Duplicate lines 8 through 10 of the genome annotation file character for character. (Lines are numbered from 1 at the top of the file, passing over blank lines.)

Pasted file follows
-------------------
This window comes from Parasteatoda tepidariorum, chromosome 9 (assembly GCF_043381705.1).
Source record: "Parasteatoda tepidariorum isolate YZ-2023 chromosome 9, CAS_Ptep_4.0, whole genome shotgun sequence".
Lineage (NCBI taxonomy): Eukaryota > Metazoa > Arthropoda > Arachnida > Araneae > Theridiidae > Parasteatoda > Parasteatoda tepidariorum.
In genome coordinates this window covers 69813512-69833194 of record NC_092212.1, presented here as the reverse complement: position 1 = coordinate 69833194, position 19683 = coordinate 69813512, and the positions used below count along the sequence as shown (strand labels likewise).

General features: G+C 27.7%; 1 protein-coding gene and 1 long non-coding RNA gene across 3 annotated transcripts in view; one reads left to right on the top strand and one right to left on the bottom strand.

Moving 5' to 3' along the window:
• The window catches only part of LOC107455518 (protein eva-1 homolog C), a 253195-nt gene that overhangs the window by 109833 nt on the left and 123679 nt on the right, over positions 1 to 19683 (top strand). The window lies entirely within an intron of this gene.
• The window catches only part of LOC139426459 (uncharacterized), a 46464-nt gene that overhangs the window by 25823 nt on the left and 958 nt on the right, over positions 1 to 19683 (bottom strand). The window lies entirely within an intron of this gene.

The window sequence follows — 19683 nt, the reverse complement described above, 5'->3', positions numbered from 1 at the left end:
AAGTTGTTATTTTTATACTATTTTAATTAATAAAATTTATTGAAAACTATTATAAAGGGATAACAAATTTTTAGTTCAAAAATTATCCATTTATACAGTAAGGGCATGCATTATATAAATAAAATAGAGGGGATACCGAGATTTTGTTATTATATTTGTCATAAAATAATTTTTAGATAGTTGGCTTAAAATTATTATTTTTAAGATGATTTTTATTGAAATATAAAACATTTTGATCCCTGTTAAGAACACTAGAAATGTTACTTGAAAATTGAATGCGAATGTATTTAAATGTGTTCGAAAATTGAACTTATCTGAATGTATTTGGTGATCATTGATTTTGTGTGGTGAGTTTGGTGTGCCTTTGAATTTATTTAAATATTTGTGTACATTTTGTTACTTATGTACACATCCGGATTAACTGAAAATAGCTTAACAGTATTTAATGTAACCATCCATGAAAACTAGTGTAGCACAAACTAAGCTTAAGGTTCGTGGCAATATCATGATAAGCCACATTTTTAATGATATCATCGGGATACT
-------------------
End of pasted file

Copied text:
• The window catches only part of LOC139426459 (uncharacterized), a 46464-nt gene that overhangs the window by 25823 nt on the left and 958 nt on the right, over positions 1 to 19683 (bottom strand). The window lies entirely within an intron of this gene.

The window sequence follows — 19683 nt, the reverse complement described above, 5'->3', positions numbered from 1 at the left end:
AAGTTGTTATTTTTATACTATTTTAATTAATAAAATTTATTGAAAACTATTATAAAGGGATAACAAATTTTTAGTTCAAAAATTATCCATTTATACAGTAAGGGCATGCATTATATAAATAAAATAGAGGGGATACCGAGATTTTGTTATTATATTTGTCATAAAATAATTTTTAGATAGTTGGCTTAAAATTATTATTTTTAAGATGATTTTTATTGAAATATAAAACATTTTGATCCCTGTTAAGAACACTAGAAATGTTACTTGAAAATTGAATGCGAATGTATTTAAATGTGTTCGAAAATTGAACTTATCTGAATGTATTTGGTGATCATTGATTTTGTGTGGTGAGTTTGGTGTGCCTTTGAATTTATTTAAATATTTGTGTACATTTTGTTACTTATGTACACATCCGGATTAACTGAAAATAGCTTAACAGTATTTAATGTAACCATCCATGAAAACTAGTGTAGCACAAACTAAGCTTAAGGTTCGTGGCAATATCATGATAAGCCACATTTTTAATGATATCATCGGGATACT